I SO wish the JDM NB limited edition coupe were available in North America. That hard-top modification posted here is a very awkward alternative, and unless it has a steel structure welded to the upper corners of the windshield, it probably doesn't help as much as it could.

        I want to like the the NC, but I can't bring myself to really like looking at the outside. The inside is nicer in design, and certainly more comfortable, but they took a page from ford's interior materials order catalog, and the materials are not as nice, very pebble-grain, hard, and cold. No thanks. I really like the up-side-up top fold, with no tonneau cover.

        But I can get a nicer, more comfortable interior, with somewhat nicer materials, with the top-side-up top fold, and more stock power, by buying a 986 Boxster S, and have the benefit of a mid-engined chassis, and a smoother, more powerful boxer-6, and a used one is probably about the same price as a brand new loaded Miata. The Porsche will always be a Porsche, and will always have been engineered as a Porsche, even when it becomes a classic car. And If I can eventually get a Cayman, all the better.

        If Miata can lose the surprised/smiling bar-of-soap exterior looks, and go back to a classic coke-bottle NA/NB shape, and lose the pebble-grain plastic interior, drop back to 2400-2600lbs max, with ~150hp and ~230+hp turbo Mazdaspeed model, they might have a new shot. If they build a Kabura coupe from it, all the much better.

        When they turn the RX8 into a car that looks like a 6.5/8ths Aston Rapide sport sedan profile for 30-40k, with 5 doors, and bring a powerful 3-door 2-seat RX7 back... Then they'll have their sports car profile back in order, and their marketing will be a whole lot less hollow.

        I really want Mazda to get back in that game. Less weight, more optional power, more attractiveness, preferably all three... You can do it, Mazda.
        • 6 Years Ago
        I have to agree with you BoxerFanatic, they need to rethink their strategy. With their pricing for the current model seriously encroaching on Solstice/Sky, 350Z, Hyundai Genesis, Mustang, & now Camaro territory--they seriously need to prove their worth. A lot of those cars offer performance and power that exceed or are far beyond what the MX-5 or RX-8 can offer. I also have to agree that the could take a page from the Corvette on the roof, the overall approach of the next version is that it needs to stand out in the crowd. I barely see any of these cars on the road in Atlanta, but plenty of the GM twins, so the they need to step up their game.
        • 6 Years Ago
        Not to belabor the point, but looking over at Miata.net, several people have weighed their NC with various trims and fuel levels. Between 2400 and 2500 lbs. Pretty good, I would say.
        • 6 Years Ago
        With any options at all, I had heard it was pushing north of 2700lbs, even without the convertible hard top. Published curb weights are usually the bargain model with no options, and perhaps not even fluids in the car. Our 99 NB preferred equipment package (no leather, otherwise full options) I believe weighs somewhere between 2300-2400lbs IIRC, with ~144hp. the 99-2000 NBs were among the lightest, before getting bigger brakes, and the '01+ re-fresh. Mazdaspeeds are among the heaviest, north of 2500lbs, IIRC, with a couple of extra horses. (should have been much more, btw...)

        • 6 Years Ago
        No need to "drop down" to 2400-2600 lbs. The current NC MX-5 is 2500 lbs and also has 166 HP, so it already meets 2 of your requirements. How much did you think it weighed?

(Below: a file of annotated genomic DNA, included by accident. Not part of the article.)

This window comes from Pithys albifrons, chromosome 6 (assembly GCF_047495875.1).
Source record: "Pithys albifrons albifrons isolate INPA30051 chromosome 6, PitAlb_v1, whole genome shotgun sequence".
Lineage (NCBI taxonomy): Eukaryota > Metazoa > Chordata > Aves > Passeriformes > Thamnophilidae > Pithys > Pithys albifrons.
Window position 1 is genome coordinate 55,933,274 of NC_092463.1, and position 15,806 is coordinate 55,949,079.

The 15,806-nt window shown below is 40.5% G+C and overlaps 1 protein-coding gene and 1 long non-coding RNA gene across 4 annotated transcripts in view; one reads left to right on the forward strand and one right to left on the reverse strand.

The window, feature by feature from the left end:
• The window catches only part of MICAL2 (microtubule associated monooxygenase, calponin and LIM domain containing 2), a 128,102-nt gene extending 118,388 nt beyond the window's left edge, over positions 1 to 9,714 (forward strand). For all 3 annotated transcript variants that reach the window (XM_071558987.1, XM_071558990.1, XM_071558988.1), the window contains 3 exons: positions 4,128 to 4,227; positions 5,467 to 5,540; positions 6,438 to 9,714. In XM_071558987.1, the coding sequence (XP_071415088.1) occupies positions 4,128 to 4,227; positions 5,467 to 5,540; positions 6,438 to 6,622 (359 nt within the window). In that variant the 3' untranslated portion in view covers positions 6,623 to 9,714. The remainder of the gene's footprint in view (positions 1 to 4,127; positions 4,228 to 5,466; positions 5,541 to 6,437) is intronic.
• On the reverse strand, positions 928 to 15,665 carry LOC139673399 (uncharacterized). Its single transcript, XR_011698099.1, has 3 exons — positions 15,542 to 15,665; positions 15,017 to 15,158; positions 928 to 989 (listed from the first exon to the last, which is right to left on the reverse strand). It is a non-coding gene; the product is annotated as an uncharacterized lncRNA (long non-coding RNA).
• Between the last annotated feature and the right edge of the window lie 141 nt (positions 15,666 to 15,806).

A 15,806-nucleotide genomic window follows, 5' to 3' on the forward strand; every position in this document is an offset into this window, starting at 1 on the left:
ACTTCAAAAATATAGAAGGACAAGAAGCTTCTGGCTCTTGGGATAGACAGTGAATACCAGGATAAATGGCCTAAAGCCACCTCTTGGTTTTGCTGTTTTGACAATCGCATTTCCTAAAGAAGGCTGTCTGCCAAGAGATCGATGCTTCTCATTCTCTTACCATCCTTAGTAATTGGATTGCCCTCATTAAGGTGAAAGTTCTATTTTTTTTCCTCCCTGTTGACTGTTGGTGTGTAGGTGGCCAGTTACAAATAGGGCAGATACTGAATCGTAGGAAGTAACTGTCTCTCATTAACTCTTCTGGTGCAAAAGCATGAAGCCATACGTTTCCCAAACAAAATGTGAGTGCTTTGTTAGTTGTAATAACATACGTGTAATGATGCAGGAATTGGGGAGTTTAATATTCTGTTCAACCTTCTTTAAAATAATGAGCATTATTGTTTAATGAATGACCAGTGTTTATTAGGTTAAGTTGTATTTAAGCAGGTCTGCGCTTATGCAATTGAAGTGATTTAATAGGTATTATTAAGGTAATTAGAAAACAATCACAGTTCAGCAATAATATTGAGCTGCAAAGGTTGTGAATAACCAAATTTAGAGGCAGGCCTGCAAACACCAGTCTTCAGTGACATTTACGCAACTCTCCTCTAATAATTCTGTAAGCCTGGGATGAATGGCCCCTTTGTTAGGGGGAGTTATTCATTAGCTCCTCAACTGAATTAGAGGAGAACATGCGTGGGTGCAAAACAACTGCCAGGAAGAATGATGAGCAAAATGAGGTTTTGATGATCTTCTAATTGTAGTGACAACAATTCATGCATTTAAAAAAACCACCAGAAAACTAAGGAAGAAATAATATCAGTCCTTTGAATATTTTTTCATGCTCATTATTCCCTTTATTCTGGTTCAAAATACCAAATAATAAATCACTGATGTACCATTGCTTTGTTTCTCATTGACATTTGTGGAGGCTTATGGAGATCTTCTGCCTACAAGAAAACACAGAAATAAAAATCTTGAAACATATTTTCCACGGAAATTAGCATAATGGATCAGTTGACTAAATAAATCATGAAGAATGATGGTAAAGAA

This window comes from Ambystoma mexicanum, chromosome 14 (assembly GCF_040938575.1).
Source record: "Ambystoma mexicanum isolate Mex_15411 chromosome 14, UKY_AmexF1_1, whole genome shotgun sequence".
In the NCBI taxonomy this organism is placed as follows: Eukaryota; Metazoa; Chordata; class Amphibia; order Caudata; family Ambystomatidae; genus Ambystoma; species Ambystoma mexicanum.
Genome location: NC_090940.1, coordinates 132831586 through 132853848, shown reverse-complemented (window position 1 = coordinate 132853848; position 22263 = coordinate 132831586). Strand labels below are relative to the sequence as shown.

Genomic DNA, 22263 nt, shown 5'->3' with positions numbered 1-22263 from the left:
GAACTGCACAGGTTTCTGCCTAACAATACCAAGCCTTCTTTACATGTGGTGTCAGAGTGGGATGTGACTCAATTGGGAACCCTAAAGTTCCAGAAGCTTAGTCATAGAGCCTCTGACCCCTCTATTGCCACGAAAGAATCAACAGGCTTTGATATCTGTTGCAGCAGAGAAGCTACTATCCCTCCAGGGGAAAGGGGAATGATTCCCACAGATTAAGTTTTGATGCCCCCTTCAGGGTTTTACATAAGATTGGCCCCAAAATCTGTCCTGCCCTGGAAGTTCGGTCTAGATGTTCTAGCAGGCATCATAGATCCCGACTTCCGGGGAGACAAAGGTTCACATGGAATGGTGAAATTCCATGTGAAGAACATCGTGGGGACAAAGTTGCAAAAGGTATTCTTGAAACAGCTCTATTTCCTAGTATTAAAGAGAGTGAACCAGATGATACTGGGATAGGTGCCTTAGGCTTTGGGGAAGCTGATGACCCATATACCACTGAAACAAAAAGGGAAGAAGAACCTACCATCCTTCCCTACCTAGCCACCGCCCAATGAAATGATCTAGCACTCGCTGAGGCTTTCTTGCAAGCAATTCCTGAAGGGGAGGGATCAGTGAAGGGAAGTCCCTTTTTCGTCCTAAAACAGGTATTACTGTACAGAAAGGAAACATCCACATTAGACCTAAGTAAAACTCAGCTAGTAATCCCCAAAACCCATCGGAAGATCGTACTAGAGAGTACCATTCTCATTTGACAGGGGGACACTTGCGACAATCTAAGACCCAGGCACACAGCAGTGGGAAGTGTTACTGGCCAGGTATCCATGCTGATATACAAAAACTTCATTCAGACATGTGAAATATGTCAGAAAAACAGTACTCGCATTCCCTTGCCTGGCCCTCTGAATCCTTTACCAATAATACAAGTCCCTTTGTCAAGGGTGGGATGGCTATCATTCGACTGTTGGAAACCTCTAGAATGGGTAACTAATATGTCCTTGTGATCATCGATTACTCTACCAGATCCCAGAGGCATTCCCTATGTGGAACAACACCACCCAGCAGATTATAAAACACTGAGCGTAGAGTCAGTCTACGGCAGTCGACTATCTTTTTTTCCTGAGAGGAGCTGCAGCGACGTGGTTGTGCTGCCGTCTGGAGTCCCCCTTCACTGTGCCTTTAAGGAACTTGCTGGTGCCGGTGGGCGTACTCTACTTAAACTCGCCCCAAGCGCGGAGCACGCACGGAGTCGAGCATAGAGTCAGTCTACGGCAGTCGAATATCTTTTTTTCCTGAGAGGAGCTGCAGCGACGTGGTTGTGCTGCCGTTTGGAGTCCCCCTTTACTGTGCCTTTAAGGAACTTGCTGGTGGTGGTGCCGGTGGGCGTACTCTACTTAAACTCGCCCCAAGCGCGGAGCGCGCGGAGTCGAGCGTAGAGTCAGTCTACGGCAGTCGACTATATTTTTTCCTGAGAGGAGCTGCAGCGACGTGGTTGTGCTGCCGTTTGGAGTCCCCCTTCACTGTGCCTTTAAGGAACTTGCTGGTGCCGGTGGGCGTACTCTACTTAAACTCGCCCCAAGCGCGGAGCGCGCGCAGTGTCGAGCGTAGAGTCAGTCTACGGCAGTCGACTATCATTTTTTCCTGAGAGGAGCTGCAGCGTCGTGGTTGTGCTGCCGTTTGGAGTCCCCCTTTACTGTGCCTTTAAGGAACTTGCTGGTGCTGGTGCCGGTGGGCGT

• 6 Years Ago
      "There’s always been a small but nagging question mark over the dynamics of the third-generation Mazda MX-5, which has been spoiled by the artificial feel of its electric power steering..."


      Does the current Miata have electric power steering or not?
        • 6 Years Ago
        Nope; it's still hydraulic. That article caused some puzzling in Miata forums when it was published, but it's flat wrong.

        Having owned an NA and NB Miata, My knee-jerk reaction is to protest any move towards EPS... but then, the RX-8's steering is electric and it has better feel than the NC MX-5's, IMO.
        • 6 Years Ago
        The current miata should, as it shares a platform with my rx-8 which has electric power steering, and it's far from numb. It's all in how you apply it. EPS on the column = numb no matter what, however EPS on the steering rack = possibly good, although you can still mess it up.
      • 6 Years Ago
      Umm.... did you guys forget the Mazda3, Mazda5, and RX-8 all have electric assist steering?
      No one complains about the steering feel on those cars.
        • 6 Years Ago

        Sorry to disappoint you buddy, but majority of us don't have skills even close to F1/LeMans drivers.

        Plus, the whole point of the Miata is to have fun and a communicative steering(see 3-series, BMW). I have no intention of treating it like a GT-race car.
        • 6 Years Ago
        Um...no. Those cars have fully electronic steering - i.e. no power steering fluid or pumps. This comes from an RX-8 owner. No complaints from me or any other RX-8 driver.
        • 6 Years Ago
        No the RX-8 as great feel. And if it did not it would be completely bad because it is ugly guzzles gas like a V8 and has 232hp and not torque.
        • 6 Years Ago
        F1 cars have full electric steering. Most (not all) Le Mans prototypes too. If those drivers can deal with electric steering, I think you can make do also.
        • 6 Years Ago
        Here's the Mazda steering breakdown:

        RX-8, Miata, Tribute: Fully electric
        3, 5: Electro-Hydraulic
        6, CX-7, CX-9: Conventional Hydraulic
        • 6 Years Ago
        There's a difference between an electrically powered hydraulic pump - which the cars you listed have - and fully electric power steering. The article implies the latter, which feels like the steering out of an old Cadillac for the next Miata.

        If it uses an electric pump alone, however, it wouldn't be a problem. Lets hope for that.
      • 6 Years Ago
      The S2000 has electric power steering. So its nothing ground braking really. But it does save on parasitic power loss in comparison to a hydraulic pump.